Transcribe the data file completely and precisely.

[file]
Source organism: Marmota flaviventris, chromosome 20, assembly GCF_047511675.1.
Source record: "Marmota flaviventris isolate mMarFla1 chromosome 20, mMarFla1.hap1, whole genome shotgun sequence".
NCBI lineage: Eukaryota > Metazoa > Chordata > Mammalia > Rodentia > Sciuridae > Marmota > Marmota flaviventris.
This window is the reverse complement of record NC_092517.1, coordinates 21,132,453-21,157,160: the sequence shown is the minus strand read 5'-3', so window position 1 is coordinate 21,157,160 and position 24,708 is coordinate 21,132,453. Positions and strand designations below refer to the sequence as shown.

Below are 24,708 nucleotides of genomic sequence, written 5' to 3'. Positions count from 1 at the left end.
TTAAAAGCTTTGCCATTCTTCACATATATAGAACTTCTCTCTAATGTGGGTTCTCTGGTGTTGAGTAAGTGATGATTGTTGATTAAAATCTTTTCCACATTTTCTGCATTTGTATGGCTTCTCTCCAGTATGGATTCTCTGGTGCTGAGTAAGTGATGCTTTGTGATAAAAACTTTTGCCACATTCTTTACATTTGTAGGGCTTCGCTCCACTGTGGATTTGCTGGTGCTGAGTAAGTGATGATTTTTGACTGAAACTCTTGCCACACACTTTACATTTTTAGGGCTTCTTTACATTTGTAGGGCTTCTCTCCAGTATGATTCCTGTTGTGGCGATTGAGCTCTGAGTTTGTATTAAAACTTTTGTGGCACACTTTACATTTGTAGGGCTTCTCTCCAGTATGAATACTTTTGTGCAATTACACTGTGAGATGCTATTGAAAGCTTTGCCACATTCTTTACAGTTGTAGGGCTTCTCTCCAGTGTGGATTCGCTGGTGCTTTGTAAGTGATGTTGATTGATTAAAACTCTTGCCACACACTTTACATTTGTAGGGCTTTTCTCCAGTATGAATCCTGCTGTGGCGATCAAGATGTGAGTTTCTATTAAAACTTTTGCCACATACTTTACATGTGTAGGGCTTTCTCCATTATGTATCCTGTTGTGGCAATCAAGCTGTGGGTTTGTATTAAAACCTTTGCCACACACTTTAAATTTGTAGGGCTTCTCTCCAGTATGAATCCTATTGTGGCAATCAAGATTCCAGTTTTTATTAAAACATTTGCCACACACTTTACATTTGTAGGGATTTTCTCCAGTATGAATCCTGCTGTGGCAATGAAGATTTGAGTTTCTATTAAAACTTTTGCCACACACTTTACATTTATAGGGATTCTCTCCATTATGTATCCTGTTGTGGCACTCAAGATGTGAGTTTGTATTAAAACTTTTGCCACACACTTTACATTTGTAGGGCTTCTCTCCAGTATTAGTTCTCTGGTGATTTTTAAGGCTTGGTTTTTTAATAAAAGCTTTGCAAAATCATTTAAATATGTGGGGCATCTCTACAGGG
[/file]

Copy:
Source organism: Marmota flaviventris, chromosome 20, assembly GCF_047511675.1.
Source record: "Marmota flaviventris isolate mMarFla1 chromosome 20, mMarFla1.hap1, whole genome shotgun sequence".
NCBI lineage: Eukaryota > Metazoa > Chordata > Mammalia > Rodentia > Sciuridae > Marmota > Marmota flaviventris.
This window is the reverse complement of record NC_092517.1, coordinates 21,132,453-21,157,160: the sequence shown is the minus strand read 5'-3', so window position 1 is coordinate 21,157,160 and position 24,708 is coordinate 21,132,453. Positions and strand designations below refer to the sequence as shown.

Below are 24,708 nucleotides of genomic sequence, written 5' to 3'. Positions count from 1 at the left end.
TTAAAAGCTTTGCCATTCTTCACATATATAGAACTTCTCTCTAATGTGGGTTCTCTGGTGTTGAGTAAGTGATGATTGTTGATTAAAATCTTTTCCACATTTTCTGCATTTGTATGGCTTCTCTCCAGTATGGATTCTCTGGTGCTGAGTAAGTGATGCTTTGTGATAAAAACTTTTGCCACATTCTTTACATTTGTAGGGCTTCGCTCCACTGTGGATTTGCTGGTGCTGAGTAAGTGATGATTTTTGACTGAAACTCTTGCCACACACTTTACATTTTTAGGGCTTCTTTACATTTGTAGGGCTTCTCTCCAGTATGATTCCTGTTGTGGCGATTGAGCTCTGAGTTTGTATTAAAACTTTTGTGGCACACTTTACATTTGTAGGGCTTCTCTCCAGTATGAATACTTTTGTGCAATTACACTGTGAGATGCTATTGAAAGCTTTGCCACATTCTTTACAGTTGTAGGGCTTCTCTCCAGTGTGGATTCGCTGGTGCTTTGTAAGTGATGTTGATTGATTAAAACTCTTGCCACACACTTTACATTTGTAGGGCTTTTCTCCAGTATGAATCCTGCTGTGGCGATCAAGATGTGAGTTTCTATTAAAACTTTTGCCACATACTTTACATGTGTAGGGCTTTCTCCATTATGTATCCTGTTGTGGCAATCAAGCTGTGGGTTTGTATTAAAACCTTTGCCACACACTTTAAATTTGTAGGGCTTCTCTCCAGTATGAATCCTATTGTGGCAATCAAGATTCCAGTTTTTATTAAAACATTTGCCACACACTTTACATTTGTAGGGATTTTCTCCAGTATGAATCCTGCTGTGGCAATGAAGATTTGAGTTTCTATTAAAACTTTTGCCACACACTTTACATTTATAGGGATTCTCTCCATTATGTATCCTGTTGTGGCACTCAAGATGTGAGTTTGTATTAAAACTTTTGCCACACACTTTACATTTGTAGGGCTTCTCTCCAGTATTAGTTCTCTGGTGATTTTTAAGGCTTGGTTTTTTAATAAAAGCTTTGCAAAATCATTTAAATATGTGGGGCATCTCTACAGGG